Austria Verdi, Nabucco: Chorus and Orchestra of Vienna State Opera / Marco Armiliato (conductor). Livestreamed (directed by Jakob Pitzer) from Vienna State Opera, 22.1.2021. (JPr)
Director – Günter Krämer
Set design – Manfred Voss, Petra Buchholz
Costume design – Falk Bauer
Lighting design – Manfred Voss
Chorus master – Thomas Lang
Nabucco – Plácido Domingo
Abigaille – Anna Pirozzi
Zaccaria – Riccardo Zanellato
Fenena – Szilvia Vörös
Ismaele – Freddie De Tommaso
Anna – Aurora Marthens
The High Priest of Baal – Dan Paul Dumitrescu
Abdallo – Daniel Jenz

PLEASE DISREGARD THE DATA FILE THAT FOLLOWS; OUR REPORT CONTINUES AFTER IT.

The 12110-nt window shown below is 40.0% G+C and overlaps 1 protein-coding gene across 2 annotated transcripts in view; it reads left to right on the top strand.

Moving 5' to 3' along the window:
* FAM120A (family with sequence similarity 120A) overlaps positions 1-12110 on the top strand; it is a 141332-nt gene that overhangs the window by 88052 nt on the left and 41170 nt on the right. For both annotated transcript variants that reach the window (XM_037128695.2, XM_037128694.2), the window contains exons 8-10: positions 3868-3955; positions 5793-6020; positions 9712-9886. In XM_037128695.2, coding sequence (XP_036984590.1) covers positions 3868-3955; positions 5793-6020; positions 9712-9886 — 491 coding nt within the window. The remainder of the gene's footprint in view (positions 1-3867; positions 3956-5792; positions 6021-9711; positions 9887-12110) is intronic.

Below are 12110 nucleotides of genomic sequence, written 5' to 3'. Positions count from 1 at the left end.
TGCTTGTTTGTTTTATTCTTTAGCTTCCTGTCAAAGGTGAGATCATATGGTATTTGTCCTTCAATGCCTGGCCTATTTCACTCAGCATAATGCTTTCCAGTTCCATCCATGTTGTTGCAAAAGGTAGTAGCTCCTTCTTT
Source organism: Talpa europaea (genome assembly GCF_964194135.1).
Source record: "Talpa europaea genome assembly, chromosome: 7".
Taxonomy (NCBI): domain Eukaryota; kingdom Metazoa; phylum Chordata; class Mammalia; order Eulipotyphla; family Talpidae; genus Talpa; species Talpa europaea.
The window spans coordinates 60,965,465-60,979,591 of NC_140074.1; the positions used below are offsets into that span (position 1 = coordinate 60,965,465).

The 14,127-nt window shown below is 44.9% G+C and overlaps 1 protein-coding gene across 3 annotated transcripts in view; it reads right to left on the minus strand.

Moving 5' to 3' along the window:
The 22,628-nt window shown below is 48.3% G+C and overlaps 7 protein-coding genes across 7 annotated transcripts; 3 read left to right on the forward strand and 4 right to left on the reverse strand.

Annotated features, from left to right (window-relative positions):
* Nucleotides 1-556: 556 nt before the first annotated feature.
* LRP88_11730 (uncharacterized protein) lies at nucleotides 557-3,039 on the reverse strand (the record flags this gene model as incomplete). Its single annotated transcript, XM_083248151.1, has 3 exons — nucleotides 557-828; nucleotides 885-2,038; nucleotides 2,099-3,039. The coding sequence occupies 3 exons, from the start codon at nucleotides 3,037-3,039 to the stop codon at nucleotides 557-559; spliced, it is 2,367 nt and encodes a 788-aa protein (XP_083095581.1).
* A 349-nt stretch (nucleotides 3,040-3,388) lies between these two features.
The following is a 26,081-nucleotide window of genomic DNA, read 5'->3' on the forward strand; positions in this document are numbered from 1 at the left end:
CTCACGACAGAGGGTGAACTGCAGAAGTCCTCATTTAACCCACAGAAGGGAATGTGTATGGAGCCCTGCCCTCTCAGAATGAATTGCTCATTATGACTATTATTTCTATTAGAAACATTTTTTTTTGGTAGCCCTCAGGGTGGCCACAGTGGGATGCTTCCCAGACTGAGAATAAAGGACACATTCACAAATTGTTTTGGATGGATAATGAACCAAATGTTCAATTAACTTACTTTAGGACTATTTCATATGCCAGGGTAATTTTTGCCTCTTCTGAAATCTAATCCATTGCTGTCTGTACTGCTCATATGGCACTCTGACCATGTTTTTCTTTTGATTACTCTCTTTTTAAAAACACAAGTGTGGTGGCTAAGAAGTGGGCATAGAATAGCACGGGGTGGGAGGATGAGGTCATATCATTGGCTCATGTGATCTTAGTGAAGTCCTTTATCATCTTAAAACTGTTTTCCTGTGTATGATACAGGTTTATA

Bogdan Roščić (director of Vienna State Opera) explains the current situation in Vienna under the current lockdown as follows: ‘The fact that the Vienna State Opera can rehearse new productions up to the premiere during the lockdown in order to then incorporate them into the repertoire is crucial for our future seasons. The fact that we can offer these premieres and also important revivals to the public via television and stream is at least as important in times of months of lockdown. We reach such a huge audience, and the reactions of the opera-loving audience are enthusiastic. Nevertheless, none of this is a sustainable model, neither economically nor artistically’. Roščić is looking forward – as most opera managements throughout the world are – to resuming performances for audiences in the opera house as soon as they are allowed to. Meanwhile, despite apparent restrictions they have managed to broadcast live Verdi’s Nabucco to mark Plácido Domingo’s 80th birthday (on 21 January) and what was previously announced as his farewell to Vienna State Opera. Domingo first sang there on 19 May 1967 in the title role of Verdi’s Don Carlo.